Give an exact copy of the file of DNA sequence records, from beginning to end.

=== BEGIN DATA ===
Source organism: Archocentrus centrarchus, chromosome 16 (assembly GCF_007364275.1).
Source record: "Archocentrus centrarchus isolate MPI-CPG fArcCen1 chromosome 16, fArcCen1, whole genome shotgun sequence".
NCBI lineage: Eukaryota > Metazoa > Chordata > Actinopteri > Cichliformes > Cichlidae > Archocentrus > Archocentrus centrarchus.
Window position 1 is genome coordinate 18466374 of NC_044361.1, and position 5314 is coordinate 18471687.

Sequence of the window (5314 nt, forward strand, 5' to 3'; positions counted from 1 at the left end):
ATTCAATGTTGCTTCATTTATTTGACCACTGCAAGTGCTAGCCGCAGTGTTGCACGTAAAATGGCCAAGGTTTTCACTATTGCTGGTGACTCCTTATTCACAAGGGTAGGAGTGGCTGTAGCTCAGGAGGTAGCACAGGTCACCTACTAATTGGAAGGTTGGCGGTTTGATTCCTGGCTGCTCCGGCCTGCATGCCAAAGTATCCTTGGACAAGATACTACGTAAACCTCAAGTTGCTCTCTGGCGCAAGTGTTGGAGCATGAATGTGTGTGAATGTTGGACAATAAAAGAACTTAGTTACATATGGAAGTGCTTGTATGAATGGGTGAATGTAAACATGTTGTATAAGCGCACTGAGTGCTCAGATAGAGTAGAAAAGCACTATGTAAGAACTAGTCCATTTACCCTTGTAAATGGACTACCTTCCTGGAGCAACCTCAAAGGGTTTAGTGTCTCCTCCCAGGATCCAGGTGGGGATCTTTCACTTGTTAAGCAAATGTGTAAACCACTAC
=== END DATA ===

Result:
Source organism: Archocentrus centrarchus, chromosome 16 (assembly GCF_007364275.1).
Source record: "Archocentrus centrarchus isolate MPI-CPG fArcCen1 chromosome 16, fArcCen1, whole genome shotgun sequence".
NCBI lineage: Eukaryota > Metazoa > Chordata > Actinopteri > Cichliformes > Cichlidae > Archocentrus > Archocentrus centrarchus.
Window position 1 is genome coordinate 18466374 of NC_044361.1, and position 5314 is coordinate 18471687.

Sequence of the window (5314 nt, forward strand, 5' to 3'; positions counted from 1 at the left end):
ATTCAATGTTGCTTCATTTATTTGACCACTGCAAGTGCTAGCCGCAGTGTTGCACGTAAAATGGCCAAGGTTTTCACTATTGCTGGTGACTCCTTATTCACAAGGGTAGGAGTGGCTGTAGCTCAGGAGGTAGCACAGGTCACCTACTAATTGGAAGGTTGGCGGTTTGATTCCTGGCTGCTCCGGCCTGCATGCCAAAGTATCCTTGGACAAGATACTACGTAAACCTCAAGTTGCTCTCTGGCGCAAGTGTTGGAGCATGAATGTGTGTGAATGTTGGACAATAAAAGAACTTAGTTACATATGGAAGTGCTTGTATGAATGGGTGAATGTAAACATGTTGTATAAGCGCACTGAGTGCTCAGATAGAGTAGAAAAGCACTATGTAAGAACTAGTCCATTTACCCTTGTAAATGGACTACCTTCCTGGAGCAACCTCAAAGGGTTTAGTGTCTCCTCCCAGGATCCAGGTGGGGATCTTTCACTTGTTAAGCAAATGTGTAAACCACTAC